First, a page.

Not Loving Shepherds Crag Climbing

11 09 2019

My new climbing club’s last Tue evening meet for the year – it was a supposedly easy crag so I thought I’d best attend. I have to admit to quite a bit of trepidation though as, although I’d always been told Shepherds Crag was easy-peasy and all the beginners went there, I’d never liked what I’d seen of it from a distance!

I’d heard there was very little parking at the crag so arranged a lift share from where my local roads meet the A66 as many of the others were coming from the Cockermouth area. We parked up in the carpark just as another car-load of folk from the club arrived. We were six in total (although many more arrived later) so it made sense to split into three pairs…

I was hoping we’d nip into the tea-room to buy something as we were using their carpark but no-one did and I didn’t dare as I didn’t know the route to the crag. I think I’ll have to call in soon and buy some cake to make up for it – they should really have an honesty box though for climbers…

As we climbed a stile under a steppy-looking high crag, a lady in the group asked if I wanted to do an easy multi-pitch up it. I’m fairly averse to multi-pitch routes but it didn’t look bad. I said it might be best if I go to the easy Brown Slabs area first and do a couple of easier single-pitch climbs first.

As it turned out, as it was an evening climb, there wasn’t time for many climbs – I just did two in the end – it was very nearly one! The nice man doing my lead-climbing for me managed three but then the weather was coming in a bit and it was thinking of getting dark.

My first route was Brown Slabs Direct – just a V Diff – should be well within my range I thought as I watched him lead off up it. There looked to be plenty of holds and it didn’t look too far. I felt fairly confident – I’d soon rattle my way up that. At this point, I thought my only slow-downs would be with removing gear – as mentioned in my previous post, I’m fairly bad at that and not improving unfortunately.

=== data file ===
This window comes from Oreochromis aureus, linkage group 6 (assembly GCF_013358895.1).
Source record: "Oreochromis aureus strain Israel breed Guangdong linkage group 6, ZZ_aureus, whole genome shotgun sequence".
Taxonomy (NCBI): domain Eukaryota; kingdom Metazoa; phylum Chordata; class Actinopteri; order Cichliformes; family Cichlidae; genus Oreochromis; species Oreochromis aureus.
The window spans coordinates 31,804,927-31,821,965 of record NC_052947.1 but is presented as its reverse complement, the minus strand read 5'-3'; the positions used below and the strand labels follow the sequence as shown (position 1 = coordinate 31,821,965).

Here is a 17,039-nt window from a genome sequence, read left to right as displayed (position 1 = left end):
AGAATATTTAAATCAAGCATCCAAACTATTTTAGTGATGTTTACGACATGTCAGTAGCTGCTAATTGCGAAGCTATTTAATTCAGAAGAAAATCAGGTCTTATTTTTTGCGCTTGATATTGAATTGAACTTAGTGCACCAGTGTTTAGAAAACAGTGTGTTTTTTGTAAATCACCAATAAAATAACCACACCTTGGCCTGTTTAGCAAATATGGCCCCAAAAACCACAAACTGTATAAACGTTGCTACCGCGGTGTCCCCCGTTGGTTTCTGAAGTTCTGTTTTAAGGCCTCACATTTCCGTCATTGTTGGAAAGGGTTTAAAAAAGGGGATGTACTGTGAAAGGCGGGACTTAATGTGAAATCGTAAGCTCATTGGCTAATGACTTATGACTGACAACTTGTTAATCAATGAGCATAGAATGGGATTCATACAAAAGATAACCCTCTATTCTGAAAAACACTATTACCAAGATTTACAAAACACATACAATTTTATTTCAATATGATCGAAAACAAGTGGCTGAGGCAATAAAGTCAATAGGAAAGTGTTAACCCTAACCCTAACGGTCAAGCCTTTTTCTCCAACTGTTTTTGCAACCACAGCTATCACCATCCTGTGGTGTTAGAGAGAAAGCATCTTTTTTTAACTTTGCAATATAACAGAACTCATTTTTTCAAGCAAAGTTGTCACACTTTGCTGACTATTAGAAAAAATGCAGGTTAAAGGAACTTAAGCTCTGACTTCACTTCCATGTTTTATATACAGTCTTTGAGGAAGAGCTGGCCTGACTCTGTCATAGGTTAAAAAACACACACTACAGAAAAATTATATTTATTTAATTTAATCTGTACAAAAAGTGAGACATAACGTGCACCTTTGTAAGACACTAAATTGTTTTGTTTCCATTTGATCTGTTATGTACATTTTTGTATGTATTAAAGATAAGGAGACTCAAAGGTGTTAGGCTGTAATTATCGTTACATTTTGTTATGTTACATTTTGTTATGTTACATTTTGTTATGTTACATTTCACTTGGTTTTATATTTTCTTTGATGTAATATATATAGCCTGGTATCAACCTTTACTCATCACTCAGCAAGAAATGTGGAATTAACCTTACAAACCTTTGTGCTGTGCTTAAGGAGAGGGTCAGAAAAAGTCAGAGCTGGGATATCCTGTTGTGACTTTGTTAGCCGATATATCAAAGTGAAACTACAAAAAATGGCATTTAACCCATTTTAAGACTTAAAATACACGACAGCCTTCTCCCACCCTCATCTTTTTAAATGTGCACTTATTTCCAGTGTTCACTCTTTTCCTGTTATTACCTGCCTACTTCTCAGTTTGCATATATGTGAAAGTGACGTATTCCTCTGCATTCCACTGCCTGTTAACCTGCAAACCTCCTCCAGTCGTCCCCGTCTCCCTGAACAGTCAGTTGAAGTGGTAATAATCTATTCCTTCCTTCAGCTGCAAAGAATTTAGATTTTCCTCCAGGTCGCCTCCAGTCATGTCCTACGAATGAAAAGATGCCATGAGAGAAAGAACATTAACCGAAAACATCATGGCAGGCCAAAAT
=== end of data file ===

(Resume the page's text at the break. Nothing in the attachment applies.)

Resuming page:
It came to my turn to climb and I set off confidently. Within probably about twenty feet, I realised the holds weren’t anything like as plentiful as I’d imagined – they were also very polished and much rounder and smaller than I’d thought. I was faffing badly removing gear as usual and this time had around seven lots to take out on the route. Luckily everything came out okay – mostly without the nut key, just needing a quick jerk upwards.

About halfway up the route I was having difficulties and in quite a severe panic. I looked back down and decided I’d rather go up than down so set about trying to find sufficient holds to get on with it.

Now, I’ve heard about this happening before with mountaineers when they’ve run into trouble and I suddenly found it was happening to me. It was like someone calm was at my shoulder and telling me things like:

“There’s a hold just there to your right you can use”

“If you do a quick footswap, you could put your right foot on that nice hold to your right look”

My guardian angel (I assume) chatted away and I followed the apparent instructions and soon I was out of my difficulty – still not enjoying myself but getting on.

I soon reached a wide, flatter area of slabs where I could just walk across to a tree which had a sling around it. I could quite happily stand on this spot to remove the sling but it was probably the only really comfortable place on the route for me.

I had a couple more panics on the rest of the route and, near the top, had the rope moved twice to the right slightly to take a more stepped route up the final section.

I was pretty shaken by the time I reached my smiling belayer who was asking how I’d enjoyed the climb. I was sorry to inform him that I hadn’t really and had found it very nerve-wracking. I said I probably didn’t want to climb anything else at the crag! He said there was an easier diff if I wanted to take a look so I dubiously said I’d have a look at it when we got back down.

I asked him, out of interest, how high the climb was we’d just done – he said about 40 ‘metres’ – that’s 130 feet! No wonder I wasn’t happy as I’ve just been pottering up 30 footers most of the time!